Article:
I've found a spam filter that actually works!

Discussion in 'Computers' started by Rob Gardiner, May 30, 2003.

  1. Rob Gardiner

    Rob Gardiner Cinematographer

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    I finally got tired of the massive quantities of "spiced ham" in my inbox so I did a bit of research and came upon this:

    A Plan for Spam

    This article describes the algorithm known as Bayesian Filtering, which superficially sounds very similar to regular spam filtering but has subtle differences. While other spam filtering methods use an arbitrary system of "points" to determine whether a piece of mail is spam or not, Bayesian filtering uses probability. [How many "points" is the word "viagra" worth on ths spam scale? It is a meaningless question.] The Bayesian filter, on the other hand, analyzes a collection of regular e-mail messages and a collection of spam, to determine the probability by which a particular word indicates the spaminess of the message it is in. Supposedly this method can achieve up to 99.9% accuracy. I have been using the following program:

    POPFile

    since this weekend and have achieved only 85% accuracy so far. That should go up as it recognizes more e-mails. Part of the reason my accuracy rate is so low, I think, is because I deal a lot on Ebay and those legit messages in some ways resemble sales pitches.

    Interesting statistic: I've had the filter on my machine for only a few days. I have received 24 personal e-mails, containing a total of 1700+ unique words. In that same period, I have received over 200 spams (nearly 10 times as much) but despite the huge volume of mail, the spam messages contain only 1400+ unique words. So the presence of this small number of words in a great number of messages is a pretty good indicator that a message is spam.

    Anyway I was fascinated by this. With my previous filtering, I was happy to get rid of 50% of my spams. And I got false hits, as well. I once filtered out any message containing 4 or more exclamation points in the subject line. A message like that *must* be spam, right? Well then I asked my dad if he had THE DAY THE EARTH STOOD STILL on DVD yet and if not, to keep an eye on the mail. Anyway his enthusiastic reply came with the subject: "NO!!!!!!!!!!" so into the spam bin it went. LOL.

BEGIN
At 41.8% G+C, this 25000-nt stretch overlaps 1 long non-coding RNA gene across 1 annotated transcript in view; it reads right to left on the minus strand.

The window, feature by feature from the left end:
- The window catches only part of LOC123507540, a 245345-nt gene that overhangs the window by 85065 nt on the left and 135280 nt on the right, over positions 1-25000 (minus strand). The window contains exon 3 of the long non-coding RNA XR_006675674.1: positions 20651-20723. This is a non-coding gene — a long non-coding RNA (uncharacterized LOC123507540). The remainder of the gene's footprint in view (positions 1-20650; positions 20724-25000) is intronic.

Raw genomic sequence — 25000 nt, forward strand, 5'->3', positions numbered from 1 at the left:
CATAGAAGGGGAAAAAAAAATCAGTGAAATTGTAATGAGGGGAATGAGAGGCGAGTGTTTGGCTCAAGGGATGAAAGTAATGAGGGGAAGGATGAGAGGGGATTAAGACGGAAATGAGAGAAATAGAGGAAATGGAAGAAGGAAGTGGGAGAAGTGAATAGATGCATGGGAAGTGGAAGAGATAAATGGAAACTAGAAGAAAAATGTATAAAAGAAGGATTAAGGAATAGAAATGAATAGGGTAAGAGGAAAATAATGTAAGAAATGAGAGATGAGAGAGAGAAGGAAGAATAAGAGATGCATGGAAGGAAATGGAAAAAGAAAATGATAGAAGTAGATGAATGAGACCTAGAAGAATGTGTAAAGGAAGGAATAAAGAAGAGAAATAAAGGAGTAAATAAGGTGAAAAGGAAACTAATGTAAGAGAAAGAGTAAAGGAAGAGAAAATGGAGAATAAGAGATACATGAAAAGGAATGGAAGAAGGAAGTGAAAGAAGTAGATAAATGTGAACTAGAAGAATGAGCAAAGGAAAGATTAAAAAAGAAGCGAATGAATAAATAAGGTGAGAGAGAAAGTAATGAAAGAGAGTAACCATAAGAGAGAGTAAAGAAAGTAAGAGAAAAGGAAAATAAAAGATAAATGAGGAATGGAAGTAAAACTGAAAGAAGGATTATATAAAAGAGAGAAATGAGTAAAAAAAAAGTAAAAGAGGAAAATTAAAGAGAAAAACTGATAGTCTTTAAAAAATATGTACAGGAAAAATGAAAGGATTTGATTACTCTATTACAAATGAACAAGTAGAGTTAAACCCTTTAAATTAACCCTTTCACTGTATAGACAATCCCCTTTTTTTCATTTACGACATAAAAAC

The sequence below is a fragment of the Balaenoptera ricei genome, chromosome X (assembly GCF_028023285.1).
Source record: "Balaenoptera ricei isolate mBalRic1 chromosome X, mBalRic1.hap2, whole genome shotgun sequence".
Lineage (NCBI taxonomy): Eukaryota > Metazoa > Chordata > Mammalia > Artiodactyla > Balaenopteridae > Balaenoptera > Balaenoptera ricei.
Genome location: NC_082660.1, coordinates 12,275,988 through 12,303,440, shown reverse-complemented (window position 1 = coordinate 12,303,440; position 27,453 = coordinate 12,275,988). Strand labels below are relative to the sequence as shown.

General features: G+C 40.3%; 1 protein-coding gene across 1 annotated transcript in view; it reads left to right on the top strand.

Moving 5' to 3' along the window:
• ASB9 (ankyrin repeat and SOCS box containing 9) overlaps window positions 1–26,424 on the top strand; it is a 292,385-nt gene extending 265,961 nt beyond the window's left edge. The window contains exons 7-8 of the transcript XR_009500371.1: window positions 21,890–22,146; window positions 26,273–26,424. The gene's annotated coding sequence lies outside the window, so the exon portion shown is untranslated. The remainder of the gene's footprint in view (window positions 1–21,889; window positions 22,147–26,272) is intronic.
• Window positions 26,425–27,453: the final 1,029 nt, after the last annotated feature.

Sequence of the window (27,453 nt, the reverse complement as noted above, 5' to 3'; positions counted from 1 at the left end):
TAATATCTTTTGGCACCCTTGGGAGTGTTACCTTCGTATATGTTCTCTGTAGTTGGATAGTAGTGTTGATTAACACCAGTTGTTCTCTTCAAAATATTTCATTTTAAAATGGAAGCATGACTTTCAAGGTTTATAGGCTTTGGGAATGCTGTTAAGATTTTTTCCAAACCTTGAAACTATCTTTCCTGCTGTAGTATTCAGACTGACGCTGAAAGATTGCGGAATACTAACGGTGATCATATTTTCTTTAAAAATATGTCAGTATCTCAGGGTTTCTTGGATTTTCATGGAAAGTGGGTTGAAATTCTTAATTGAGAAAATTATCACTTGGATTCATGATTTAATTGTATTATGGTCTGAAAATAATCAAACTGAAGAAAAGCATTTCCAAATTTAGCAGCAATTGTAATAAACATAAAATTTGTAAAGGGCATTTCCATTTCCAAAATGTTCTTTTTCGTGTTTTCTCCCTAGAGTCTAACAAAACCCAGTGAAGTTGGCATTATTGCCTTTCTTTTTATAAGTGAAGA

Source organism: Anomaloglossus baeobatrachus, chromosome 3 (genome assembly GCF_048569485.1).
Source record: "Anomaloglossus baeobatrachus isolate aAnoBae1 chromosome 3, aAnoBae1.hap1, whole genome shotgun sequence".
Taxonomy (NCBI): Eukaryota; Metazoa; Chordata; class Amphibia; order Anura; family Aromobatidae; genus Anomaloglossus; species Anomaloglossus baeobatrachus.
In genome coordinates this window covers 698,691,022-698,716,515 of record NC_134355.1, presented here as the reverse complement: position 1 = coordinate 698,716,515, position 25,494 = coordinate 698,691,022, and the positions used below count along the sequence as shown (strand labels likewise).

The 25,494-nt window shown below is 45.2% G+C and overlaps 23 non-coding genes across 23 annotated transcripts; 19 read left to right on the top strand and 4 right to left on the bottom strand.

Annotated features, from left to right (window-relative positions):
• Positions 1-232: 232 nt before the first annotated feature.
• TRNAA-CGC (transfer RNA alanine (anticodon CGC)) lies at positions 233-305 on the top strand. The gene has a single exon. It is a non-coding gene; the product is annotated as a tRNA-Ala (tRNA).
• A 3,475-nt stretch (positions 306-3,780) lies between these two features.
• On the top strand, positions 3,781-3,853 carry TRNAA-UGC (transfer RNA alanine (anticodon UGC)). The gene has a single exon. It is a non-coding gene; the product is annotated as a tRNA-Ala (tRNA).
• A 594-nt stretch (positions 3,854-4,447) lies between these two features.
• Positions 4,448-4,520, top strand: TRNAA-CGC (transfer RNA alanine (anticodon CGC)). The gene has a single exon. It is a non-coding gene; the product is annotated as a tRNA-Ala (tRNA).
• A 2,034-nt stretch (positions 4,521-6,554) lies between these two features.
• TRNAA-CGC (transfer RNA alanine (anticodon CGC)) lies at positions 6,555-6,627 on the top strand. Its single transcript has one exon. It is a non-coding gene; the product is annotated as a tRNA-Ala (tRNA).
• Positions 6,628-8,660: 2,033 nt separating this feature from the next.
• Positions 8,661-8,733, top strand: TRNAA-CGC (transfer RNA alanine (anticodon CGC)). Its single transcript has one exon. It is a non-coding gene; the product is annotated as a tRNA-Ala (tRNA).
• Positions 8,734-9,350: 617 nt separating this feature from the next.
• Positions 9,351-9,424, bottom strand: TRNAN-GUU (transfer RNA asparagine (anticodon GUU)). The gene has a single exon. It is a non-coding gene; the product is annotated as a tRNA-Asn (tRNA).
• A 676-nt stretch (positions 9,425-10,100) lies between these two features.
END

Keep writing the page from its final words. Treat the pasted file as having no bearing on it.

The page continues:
If anyone else has war stories, I'd love to hear them. Or if anyone wants to try POPFile, I'm curious to know what accuracy you can reach. Best wishes.
     
  2. John_Berger

    John_Berger Cinematographer

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    I don't even bother. When I get spam, I take the few minutes to trace it back to it's ISP address and report it to the ISP. If a web site is involved, I also identify the ISP of the web hosting company as well as the web hosting company itself. I've had hundreds of e-mail accounts and dozens of web sites closed by doing this.

    What's really fun is when the advertisement is legitimate, but still unwanted. I actually reply to the company with a message like...

    "Congratulations! Because you have spammed me, you now have permanently lost a potential customer as I will never purchase anything from you now. So, you might as well not bother sending me any more spam because I will never buy anything from you due to this incident."

    I've had more than one situation where I did this after the second or third instance, and I coincidentally never got any more afterwards.

    TAKING THE LAZY WAY OUT AND DELETING THE E-MAIL IS NOT THE ANSWER TO THE PROBLEM!!
     
  3. Rob Gardiner

    Rob Gardiner Cinematographer

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    John,

    My understanding is that responding to spam IN ANY WAY simply adds to the problem because you have let the spammer know 2 things:

    1. Your e-mail address is valid, and

    2. You read and respond to spam.

    Even if you get removed from this one company's mailing list, they will simply sell your name to other spammers as a "good" target because of the 2 facts above. At one point I tried to deal with spam by "unsubscribing" as much as possible. The result was a huge increase in spam volume.

    Going straight to the ISP sounds like it may be effective but it is totally impractical for me considering the volume of spam I receive. Over 200 messages in about five days. It is a big enough burden to simply delete them. Taking the time to track down ISPs seems like it would be a waste of time, for me. May I ask, what volume of spam are you dealing with? Maybe you could describe your method for tracking down an ISP and give an example.